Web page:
In this short practice exercise, you will implement the highlevel function plot. It is convenient for fast checks and does not require installing additional packages. This exercise does not count toward your grade. It is just for practice!
This section introduces the
ggplot2
graphics. You will see how different the syntax is from the baseR graphics. You can think ofggplot2
creating graphs by combining layers with the "+" sign. The default gray background of theggplot
is not as good for printed publications and can be replaced by adding a theme layer, for example, + theme_minimal()Key Points

Use
ggplot2
to create plots. 
Think about graphics in layers: aesthetics, geometry, statistics, scale transformation, and grouping.

In this exercise, you can practice the implementation of ggplot and compare it to the baseR graphics. This exercise does not count toward your grade. It is just for practice!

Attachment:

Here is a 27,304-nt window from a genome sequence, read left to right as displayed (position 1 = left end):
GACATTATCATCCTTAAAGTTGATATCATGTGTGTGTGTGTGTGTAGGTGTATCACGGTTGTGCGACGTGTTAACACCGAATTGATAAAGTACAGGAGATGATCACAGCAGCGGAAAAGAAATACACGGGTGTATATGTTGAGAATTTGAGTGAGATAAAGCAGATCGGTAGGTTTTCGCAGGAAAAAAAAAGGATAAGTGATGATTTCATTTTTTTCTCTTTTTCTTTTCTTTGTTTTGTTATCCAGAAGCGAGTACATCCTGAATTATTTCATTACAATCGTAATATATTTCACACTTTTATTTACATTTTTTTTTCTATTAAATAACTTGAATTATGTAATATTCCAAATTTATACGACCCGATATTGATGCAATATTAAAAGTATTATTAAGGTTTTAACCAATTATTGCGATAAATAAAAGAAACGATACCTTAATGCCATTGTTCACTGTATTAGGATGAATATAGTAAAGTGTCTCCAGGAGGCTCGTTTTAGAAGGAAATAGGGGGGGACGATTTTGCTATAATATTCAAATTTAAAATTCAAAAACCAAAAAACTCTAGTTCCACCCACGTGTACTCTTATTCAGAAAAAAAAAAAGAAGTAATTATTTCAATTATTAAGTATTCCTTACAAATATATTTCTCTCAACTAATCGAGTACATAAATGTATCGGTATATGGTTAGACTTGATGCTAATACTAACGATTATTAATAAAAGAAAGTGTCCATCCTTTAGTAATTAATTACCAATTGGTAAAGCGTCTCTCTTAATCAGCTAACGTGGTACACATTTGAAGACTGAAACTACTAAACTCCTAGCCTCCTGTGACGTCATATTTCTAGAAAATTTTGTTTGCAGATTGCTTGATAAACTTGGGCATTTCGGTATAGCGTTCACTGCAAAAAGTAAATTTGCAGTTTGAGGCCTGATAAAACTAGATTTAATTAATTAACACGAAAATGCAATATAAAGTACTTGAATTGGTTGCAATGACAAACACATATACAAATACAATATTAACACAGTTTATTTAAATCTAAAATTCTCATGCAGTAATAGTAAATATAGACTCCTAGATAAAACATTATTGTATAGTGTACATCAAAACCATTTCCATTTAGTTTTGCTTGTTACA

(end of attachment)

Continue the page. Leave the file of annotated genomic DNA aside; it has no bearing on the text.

4.2: Creating Histograms
We use histograms to identify the general position and shape of the distribution, including its center, scale, outliers, and possible multimodality (presence of clusters in the data). This section introduces the baseR and ggplot2 syntax for creating and decorating histograms. An important difference to remember here is that the baseR function hist employs a sensible default method to calculate the number of bins or breaks in the histogram (based on the Sturges formula, which is most suitable for normallike distributions), while ggplot2 uses 30 bins by default. See the respective help files by running
?hist
and?geom_histogram
.This video shows an interactive approach to creating histograms in base R, developing your code, and addressing the error messages. You will see more details on the available options in the next sections.
Now you will learn the ggplot2 syntax for building and customizing histograms.
Here you will see more examples of how to build histograms in base R. Note that when the total counts for two or more samples are different, we can convert the vertical axis to density so the distributions can be easily compared on the same plot.